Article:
Technical article: torque transducers and torque sensors explained
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‘Torque transducers and torque sensors explained’
As this article from Applied Measurements explains, torque is a twisting or turning force about an axis that can be applied in a clockwise or counterclockwise direction. A good example of this is a vehicle steering mechanism; to turn a corner, the driver applies a force to the steering wheel that applies a torque directly to the steering column. This torque is generated by a combination of the force from the driver’s hands and the distance the hands are from the centre of the wheel.
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As this article from Applied Measurements explains, a linear variable differential transformer (LVDT) is an electromechanical transducer that converts the linear motion of the object to which it is coupled mechanically in a corresponding electrical signal. The basic design consists of a cylindrical array with a primary winding centred between two identically wound secondary windings. The coils are wound on a hollow glass-reinforced polymer (GRP) former, which is surrounded by a high-permeability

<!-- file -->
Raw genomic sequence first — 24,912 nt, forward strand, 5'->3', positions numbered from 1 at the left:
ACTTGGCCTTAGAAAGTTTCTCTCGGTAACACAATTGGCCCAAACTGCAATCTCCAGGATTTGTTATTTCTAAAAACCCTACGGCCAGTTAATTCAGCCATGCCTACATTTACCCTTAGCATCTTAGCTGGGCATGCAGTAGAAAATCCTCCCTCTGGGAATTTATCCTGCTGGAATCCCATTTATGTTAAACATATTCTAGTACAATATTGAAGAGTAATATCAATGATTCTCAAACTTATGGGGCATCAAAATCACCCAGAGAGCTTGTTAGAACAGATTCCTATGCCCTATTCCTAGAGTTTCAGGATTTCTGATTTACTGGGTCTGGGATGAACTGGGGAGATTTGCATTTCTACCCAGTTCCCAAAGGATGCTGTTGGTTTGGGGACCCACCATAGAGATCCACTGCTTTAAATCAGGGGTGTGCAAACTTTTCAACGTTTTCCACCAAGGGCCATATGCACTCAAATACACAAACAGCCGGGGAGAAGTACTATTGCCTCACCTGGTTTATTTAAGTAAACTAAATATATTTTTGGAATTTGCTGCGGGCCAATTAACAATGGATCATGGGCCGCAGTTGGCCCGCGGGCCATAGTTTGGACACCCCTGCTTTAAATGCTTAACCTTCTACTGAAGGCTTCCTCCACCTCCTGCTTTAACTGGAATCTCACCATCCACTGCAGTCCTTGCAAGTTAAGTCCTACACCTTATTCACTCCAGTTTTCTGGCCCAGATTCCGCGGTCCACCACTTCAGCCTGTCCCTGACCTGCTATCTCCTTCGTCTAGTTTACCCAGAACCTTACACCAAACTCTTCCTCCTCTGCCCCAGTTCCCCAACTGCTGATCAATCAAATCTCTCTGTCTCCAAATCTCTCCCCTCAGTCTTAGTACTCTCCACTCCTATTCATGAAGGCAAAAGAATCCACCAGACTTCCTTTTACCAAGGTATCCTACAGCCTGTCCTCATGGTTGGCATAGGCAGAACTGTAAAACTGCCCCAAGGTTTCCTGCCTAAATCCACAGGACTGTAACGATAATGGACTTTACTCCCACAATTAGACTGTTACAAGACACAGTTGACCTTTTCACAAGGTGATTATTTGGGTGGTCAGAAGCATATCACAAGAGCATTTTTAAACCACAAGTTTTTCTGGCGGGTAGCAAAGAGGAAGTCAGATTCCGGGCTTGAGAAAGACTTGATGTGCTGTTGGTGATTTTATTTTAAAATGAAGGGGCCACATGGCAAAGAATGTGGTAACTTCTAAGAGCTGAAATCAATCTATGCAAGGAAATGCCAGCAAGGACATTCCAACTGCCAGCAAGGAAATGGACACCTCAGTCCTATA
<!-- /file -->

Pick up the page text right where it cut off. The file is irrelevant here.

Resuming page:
This technical article from Applied Measurements focuses on pressure sensors. Typically, a pressure sensor is used to measure the pressure of fluids (gases or liquids). Pressure is an expression of the force required to stop a fluid from expanding and is usually stated in terms of force per unit area. A pressure sensor generates an electrical signal relating to the pressure imposed. Such a signal is normally digital or analogue, although optical, visual and auditory signals are also ...
This technical article from Applied Measurements focuses on the loadcell — a transducer that converts the load acting on it into a measurable (analogue or digital) output. The output is proportional to the force or load applied.